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About six months ago I decided to start pursuing MSc Business Analytics (online, part-time), while continuing to work full-time. The programme started on 5 October 2020, so the past few months working full-time while studying part-time and online has been a completely new experience for me. Here’s what you can expect.

The programme structure of each of the modules has been very helpful when organising my learning goals each week. The programme is conveniently broken up into modules, of which I need to complete one per week.

Working through a module requires a variety of activities. These help to prevent the programme from feeling like an endless series of online lectures. A standard week for me generally involves spending time:

  1. Listening to lectures (orange)
  2. Doing assigned readings (dark blue)
  3. Working through interactive exercises (grey)
  4. Attending tutorials with teaching staff (yellow)
  5. Applying new learnings to assignments (light blue)
  6. Collaborating with classmates (green)

Here’s what an average week looks like for me:

A plan of how MSc Business Analytics (online, part-time) student, Adithya Venkatraman plans his week

Tip 1 - You’ll be spending a lot of time at your desk, so invest in a good setup

Combining work and study, I’m spending about 70 hours a week at my desk. My aching shoulders and neck soon made it clear that I needed to start investing in a better desk setup. At its minimum, this includes a monitor, mouse, and comfortable chair. Noise-cancelling headphones are also nice if you live with other people (or have neighbours doing extensive renovations).

This will differ from person to person, so find something that works for you. Personally, I prefer the simplicity of a single monitor and mouse so I can move things if needed as my desk, like for most people, is also my dining table. Also, remember that a good setup includes having an uncluttered workspace.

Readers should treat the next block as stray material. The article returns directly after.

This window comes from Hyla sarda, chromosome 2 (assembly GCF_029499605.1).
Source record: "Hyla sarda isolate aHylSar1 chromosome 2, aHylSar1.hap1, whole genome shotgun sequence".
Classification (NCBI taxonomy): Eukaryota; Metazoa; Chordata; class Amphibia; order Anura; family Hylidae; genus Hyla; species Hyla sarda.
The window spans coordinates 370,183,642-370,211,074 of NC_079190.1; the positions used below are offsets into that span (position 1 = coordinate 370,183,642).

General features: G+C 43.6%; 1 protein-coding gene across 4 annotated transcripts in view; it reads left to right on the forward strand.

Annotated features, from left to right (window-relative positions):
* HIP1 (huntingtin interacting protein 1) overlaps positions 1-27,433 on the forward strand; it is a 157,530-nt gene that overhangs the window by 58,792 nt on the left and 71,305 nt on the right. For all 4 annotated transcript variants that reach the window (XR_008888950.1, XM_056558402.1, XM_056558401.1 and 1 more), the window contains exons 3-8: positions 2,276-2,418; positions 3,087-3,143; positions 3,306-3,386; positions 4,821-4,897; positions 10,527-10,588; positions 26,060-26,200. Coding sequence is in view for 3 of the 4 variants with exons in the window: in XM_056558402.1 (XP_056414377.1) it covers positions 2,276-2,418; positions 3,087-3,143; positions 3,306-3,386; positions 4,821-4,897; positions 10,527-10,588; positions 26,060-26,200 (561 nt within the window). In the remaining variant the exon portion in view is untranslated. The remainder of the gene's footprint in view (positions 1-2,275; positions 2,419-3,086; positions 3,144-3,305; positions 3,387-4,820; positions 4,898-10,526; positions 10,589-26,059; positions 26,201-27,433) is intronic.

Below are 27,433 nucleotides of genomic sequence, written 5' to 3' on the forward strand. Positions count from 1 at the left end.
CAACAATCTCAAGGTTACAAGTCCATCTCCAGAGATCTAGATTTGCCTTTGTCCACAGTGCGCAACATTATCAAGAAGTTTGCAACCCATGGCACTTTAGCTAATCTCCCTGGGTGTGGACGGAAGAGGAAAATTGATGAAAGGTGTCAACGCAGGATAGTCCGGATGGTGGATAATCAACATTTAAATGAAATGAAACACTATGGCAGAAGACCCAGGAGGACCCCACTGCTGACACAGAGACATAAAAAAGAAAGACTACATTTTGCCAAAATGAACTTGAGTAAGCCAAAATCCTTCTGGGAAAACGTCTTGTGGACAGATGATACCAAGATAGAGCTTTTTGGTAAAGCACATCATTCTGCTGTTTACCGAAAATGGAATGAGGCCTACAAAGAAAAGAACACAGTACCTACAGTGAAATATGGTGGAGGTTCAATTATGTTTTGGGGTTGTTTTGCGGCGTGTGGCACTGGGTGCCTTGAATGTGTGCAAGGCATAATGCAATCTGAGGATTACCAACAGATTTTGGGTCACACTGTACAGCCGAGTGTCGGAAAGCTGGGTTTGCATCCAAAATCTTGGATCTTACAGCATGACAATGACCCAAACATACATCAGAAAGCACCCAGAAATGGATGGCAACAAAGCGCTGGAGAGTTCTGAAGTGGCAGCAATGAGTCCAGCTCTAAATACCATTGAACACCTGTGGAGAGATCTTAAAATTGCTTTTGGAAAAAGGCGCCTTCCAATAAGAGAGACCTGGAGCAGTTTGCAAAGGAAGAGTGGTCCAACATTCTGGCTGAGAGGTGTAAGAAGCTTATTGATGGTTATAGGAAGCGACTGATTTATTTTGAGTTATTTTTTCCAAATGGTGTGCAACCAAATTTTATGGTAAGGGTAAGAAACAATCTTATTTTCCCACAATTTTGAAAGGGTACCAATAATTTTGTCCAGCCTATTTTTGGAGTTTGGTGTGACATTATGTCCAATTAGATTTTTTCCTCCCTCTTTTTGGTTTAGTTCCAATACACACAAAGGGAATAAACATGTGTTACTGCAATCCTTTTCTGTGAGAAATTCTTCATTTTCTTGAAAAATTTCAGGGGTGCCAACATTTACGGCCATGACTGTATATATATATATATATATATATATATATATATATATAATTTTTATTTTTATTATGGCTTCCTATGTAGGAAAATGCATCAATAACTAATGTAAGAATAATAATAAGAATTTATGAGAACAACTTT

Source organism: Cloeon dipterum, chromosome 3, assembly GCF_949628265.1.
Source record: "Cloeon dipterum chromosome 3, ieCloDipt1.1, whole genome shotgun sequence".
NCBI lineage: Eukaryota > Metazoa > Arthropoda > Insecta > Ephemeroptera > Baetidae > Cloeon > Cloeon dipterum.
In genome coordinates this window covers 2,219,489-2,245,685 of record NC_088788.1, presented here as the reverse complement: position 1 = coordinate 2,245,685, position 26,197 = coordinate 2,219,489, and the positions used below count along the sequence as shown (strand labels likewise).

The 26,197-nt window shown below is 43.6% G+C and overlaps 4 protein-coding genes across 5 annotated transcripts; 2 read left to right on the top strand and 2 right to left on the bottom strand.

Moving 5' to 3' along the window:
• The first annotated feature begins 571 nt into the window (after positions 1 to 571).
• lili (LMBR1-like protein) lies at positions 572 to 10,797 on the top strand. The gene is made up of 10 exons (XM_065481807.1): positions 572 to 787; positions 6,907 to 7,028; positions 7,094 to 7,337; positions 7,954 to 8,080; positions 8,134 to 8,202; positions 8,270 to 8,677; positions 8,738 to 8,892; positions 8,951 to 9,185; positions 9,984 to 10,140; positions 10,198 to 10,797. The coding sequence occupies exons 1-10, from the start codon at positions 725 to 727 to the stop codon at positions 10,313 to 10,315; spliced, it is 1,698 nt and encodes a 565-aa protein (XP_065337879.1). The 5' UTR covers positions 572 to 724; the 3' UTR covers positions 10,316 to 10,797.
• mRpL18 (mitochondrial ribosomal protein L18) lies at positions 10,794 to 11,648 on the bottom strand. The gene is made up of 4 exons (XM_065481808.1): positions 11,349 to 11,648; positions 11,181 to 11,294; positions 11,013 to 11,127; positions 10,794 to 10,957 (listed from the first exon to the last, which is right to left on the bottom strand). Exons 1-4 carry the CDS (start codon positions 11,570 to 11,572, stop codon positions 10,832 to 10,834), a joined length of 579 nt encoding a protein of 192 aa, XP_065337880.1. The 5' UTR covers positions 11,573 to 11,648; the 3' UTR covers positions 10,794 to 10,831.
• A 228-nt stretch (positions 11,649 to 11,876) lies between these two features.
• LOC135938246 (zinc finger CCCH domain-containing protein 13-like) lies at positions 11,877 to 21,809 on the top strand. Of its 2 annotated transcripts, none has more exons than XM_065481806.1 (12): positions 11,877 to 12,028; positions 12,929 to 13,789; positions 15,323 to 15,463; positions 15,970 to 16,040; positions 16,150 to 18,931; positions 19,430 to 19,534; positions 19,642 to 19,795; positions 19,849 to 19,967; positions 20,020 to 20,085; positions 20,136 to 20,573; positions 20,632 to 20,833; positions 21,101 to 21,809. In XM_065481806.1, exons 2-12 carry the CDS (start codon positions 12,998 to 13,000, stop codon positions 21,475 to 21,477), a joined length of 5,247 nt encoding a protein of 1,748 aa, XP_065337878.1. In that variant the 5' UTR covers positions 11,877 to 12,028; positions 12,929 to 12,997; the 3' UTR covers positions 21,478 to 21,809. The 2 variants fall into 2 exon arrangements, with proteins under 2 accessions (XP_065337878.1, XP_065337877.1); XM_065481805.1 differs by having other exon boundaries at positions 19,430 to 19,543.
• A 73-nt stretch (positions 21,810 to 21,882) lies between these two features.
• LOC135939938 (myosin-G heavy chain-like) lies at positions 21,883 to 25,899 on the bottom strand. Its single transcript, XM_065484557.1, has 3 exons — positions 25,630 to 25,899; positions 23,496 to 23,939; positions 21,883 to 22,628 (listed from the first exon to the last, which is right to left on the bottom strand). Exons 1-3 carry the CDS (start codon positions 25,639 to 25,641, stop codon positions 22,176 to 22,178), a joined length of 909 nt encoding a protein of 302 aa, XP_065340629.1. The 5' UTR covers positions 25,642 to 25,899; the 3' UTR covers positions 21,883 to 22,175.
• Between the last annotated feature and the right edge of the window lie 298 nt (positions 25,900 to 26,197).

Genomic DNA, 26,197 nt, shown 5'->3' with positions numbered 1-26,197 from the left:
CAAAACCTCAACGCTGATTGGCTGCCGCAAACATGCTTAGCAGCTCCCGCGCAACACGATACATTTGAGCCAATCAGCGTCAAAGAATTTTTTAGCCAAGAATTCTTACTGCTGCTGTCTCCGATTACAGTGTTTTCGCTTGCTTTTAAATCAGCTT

Here’s a little before and after visual of my workspace. While it’s still far from a slick office setup, the extra screen has been a huge help. I’m hoping to add more bells and whistles with future purchases:

A desk set up for a MSc Business Analytics student with a laptop and desktop display

2. Find a way to mentally switch over from work to study

Jumping straight from a full day of meetings into the intricacies of Linear Algebra is a recipe for frustration. I’ve found the best way to ensure a productive session at the end of the day is to create a routine. For me that has been the process of packing up my work laptop and notes, giving my workspace a quick clear (see above note on an uncluttered workspace), and whipping up dinner.

Taking that one hour to switch over has definitely helped. I experimented with a few different approaches until I found one that worked for me, so do try out a few things until you find what works. 

3. Sometimes it’s okay to take the night off

Work can be unpredictable. Some days things run long, or last-minute tasks need to be dealt with. On those days, I’ve found it’s helpful to give yourself permission to order pizza and watch your favourite show that evening. While sometimes deadlines mean it’s unavoidable, generally I’ve found it’s best to just take the night off.

I’ve found that even on those tough days it’s best to try studying for at least 30 minutes. Getting started is often the hardest part, and once you’re working through say, the mechanics of depth-first versus breadth-first search algorithms, the hours will start to fly by.

It’s still early days, and I expect there will be many more learnings as I continue on my journey of studying MSc Business Analytics (online, part-time). Stay tuned!

Adithya Venkatraman, MSc Business Analytics (online, part-time) student at Imperial College Business School

About Adithya Venkatraman

MSc Business Analytics (part-time, online)